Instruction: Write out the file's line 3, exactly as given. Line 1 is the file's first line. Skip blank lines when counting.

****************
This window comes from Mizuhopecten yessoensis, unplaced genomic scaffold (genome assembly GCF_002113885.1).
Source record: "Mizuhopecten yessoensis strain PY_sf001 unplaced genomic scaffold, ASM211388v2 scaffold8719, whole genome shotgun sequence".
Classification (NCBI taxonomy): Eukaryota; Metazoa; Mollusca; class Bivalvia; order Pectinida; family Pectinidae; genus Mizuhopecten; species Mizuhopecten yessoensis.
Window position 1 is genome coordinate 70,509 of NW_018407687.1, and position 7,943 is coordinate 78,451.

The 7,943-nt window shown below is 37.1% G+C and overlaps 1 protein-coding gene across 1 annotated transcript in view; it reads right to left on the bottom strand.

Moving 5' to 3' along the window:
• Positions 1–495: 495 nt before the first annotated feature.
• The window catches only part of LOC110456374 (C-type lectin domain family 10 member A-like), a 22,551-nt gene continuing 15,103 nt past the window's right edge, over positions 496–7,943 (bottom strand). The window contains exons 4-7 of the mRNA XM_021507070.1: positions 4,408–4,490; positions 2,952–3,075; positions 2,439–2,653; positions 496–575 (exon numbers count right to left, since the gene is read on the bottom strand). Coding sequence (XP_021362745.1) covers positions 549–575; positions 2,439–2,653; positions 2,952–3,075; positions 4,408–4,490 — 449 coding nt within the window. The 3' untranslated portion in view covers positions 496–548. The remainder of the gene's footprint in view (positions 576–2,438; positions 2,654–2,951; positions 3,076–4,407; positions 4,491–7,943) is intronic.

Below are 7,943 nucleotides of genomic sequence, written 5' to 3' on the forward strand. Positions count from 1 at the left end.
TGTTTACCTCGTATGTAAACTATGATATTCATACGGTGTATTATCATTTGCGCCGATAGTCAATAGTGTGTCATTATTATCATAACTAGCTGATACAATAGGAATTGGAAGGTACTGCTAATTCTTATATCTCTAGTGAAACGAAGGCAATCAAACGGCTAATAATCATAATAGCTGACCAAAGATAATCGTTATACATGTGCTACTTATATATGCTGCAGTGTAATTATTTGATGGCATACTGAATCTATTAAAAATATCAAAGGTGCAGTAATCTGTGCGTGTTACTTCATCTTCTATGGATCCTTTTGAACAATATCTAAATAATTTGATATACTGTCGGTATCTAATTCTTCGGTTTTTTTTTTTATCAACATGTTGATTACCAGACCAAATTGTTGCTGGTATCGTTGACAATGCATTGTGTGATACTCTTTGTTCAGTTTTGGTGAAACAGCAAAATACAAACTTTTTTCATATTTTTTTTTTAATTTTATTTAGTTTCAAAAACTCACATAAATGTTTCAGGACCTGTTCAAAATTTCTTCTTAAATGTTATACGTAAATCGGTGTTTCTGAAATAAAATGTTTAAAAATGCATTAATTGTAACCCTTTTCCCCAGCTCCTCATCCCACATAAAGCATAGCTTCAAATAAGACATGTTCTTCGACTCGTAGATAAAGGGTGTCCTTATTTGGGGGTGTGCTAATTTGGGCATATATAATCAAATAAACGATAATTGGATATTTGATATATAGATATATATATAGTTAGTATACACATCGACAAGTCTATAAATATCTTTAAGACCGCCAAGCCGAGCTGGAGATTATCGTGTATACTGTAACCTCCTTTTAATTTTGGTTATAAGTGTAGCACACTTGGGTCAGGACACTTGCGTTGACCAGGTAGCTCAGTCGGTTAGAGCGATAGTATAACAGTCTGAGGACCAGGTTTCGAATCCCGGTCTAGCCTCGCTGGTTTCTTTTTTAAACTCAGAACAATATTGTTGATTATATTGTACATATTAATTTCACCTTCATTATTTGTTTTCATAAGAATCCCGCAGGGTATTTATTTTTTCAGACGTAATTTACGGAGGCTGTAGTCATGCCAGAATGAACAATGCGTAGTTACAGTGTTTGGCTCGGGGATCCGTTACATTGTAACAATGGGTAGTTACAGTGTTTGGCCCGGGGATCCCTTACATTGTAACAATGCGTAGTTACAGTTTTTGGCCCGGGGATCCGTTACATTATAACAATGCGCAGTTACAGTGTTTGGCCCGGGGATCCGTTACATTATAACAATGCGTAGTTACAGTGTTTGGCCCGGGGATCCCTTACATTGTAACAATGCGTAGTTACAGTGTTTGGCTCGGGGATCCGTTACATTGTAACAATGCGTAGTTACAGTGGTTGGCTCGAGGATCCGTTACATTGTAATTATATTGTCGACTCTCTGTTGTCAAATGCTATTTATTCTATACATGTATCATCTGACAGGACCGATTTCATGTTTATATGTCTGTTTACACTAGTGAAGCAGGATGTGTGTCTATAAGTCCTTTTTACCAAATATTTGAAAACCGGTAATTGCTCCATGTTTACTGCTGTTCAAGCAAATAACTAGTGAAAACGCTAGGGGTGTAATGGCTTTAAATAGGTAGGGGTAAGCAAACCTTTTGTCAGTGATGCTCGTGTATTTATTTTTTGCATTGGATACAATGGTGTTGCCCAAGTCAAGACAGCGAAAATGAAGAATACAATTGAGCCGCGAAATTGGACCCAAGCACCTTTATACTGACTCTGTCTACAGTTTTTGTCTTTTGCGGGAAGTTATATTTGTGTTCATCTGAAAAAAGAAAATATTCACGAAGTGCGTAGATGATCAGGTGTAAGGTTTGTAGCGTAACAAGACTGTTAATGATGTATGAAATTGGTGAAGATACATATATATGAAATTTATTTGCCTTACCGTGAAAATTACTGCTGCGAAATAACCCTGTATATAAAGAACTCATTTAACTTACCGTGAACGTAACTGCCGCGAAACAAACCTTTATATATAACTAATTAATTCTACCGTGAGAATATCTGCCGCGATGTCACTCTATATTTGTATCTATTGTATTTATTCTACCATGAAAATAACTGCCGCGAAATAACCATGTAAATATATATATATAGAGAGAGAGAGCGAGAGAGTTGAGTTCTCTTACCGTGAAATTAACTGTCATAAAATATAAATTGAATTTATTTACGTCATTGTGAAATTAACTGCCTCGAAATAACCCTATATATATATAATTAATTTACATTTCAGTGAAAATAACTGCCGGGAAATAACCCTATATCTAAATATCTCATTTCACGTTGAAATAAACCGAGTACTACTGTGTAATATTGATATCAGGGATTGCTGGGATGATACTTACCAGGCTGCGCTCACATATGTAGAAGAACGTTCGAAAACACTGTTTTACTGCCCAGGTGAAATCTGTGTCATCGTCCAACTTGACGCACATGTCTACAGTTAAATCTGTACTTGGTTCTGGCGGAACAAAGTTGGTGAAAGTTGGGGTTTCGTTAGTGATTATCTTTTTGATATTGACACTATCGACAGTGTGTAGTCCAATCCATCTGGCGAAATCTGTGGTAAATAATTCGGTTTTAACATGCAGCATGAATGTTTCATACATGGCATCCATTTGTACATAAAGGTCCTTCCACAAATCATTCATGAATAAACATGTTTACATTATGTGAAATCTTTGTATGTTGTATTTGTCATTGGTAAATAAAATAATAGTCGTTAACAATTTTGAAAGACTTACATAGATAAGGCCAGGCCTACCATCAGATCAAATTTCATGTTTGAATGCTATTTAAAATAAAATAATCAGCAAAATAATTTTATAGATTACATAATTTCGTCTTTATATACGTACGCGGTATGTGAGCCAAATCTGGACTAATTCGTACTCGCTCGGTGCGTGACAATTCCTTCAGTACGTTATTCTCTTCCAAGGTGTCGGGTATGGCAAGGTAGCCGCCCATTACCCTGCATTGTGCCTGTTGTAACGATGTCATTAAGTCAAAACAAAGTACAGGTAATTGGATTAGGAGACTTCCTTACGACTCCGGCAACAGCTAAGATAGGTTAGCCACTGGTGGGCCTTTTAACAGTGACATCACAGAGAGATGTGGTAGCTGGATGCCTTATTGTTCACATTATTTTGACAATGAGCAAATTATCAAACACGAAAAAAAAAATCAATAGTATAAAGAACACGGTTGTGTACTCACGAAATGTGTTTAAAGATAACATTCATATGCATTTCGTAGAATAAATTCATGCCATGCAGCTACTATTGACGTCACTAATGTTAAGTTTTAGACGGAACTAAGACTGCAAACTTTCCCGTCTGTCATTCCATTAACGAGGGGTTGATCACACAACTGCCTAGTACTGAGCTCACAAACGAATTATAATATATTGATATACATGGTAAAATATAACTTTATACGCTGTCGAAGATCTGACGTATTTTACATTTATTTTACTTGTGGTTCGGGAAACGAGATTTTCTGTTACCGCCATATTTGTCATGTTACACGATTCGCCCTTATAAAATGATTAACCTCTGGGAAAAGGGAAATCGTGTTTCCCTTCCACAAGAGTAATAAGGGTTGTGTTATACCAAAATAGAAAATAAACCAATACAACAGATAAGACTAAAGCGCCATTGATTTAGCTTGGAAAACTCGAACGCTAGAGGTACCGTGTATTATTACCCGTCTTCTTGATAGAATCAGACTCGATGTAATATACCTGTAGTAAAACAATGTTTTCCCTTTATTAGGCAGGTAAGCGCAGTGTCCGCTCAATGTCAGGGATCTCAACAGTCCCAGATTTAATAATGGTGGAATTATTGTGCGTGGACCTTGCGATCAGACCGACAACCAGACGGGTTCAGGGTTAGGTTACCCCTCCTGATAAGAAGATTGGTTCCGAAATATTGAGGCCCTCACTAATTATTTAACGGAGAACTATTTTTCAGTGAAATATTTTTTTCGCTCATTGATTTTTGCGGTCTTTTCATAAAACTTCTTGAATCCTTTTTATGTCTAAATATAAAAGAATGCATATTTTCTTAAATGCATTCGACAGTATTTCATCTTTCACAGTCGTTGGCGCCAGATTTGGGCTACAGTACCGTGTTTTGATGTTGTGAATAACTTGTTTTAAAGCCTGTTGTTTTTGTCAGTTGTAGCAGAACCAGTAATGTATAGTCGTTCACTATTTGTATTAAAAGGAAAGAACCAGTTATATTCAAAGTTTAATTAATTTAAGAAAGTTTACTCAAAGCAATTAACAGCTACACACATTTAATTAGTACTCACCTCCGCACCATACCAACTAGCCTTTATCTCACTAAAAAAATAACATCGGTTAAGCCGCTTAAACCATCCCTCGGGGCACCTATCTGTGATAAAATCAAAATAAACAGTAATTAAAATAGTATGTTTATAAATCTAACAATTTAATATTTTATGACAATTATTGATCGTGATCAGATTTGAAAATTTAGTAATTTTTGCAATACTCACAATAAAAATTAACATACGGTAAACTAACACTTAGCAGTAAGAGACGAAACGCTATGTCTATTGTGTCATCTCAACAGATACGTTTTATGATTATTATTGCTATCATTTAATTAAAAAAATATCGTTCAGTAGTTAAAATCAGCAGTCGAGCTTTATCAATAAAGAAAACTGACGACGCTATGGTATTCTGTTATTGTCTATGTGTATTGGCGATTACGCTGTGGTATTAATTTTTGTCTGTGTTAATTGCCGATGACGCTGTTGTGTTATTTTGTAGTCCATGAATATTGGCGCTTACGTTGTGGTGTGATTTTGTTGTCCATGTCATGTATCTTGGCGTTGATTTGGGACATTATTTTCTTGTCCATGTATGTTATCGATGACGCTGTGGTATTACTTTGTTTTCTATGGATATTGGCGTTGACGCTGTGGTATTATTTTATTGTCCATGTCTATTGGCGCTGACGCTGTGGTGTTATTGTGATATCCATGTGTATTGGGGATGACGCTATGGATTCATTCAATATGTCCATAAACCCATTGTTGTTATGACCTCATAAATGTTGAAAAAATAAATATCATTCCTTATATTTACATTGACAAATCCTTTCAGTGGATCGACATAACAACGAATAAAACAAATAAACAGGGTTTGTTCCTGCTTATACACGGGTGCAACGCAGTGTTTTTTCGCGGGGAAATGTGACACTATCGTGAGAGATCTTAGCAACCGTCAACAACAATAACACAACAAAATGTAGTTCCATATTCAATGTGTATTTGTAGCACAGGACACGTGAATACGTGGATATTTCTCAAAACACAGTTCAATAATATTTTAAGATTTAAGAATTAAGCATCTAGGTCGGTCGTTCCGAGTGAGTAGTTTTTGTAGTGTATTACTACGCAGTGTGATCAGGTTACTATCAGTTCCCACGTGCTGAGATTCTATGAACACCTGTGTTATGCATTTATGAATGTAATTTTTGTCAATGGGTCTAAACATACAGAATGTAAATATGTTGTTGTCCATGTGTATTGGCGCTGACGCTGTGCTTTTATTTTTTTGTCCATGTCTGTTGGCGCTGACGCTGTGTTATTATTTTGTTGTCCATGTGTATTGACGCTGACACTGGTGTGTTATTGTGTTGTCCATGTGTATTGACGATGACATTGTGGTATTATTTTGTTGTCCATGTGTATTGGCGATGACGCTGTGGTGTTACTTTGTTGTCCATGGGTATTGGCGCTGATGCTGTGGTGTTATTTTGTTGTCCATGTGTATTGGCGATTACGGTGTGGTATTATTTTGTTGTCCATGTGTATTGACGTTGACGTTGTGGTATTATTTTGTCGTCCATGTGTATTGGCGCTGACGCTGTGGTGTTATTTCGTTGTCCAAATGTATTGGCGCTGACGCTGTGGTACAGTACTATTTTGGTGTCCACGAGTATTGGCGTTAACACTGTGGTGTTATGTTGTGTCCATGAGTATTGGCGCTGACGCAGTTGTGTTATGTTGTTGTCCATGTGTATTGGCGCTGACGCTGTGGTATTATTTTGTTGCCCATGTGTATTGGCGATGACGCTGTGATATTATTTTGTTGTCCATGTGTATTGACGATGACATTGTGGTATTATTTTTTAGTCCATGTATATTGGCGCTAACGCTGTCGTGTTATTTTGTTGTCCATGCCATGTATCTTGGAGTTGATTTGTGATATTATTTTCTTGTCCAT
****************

Classification (NCBI taxonomy): Eukaryota; Metazoa; Mollusca; class Bivalvia; order Pectinida; family Pectinidae; genus Mizuhopecten; species Mizuhopecten yessoensis.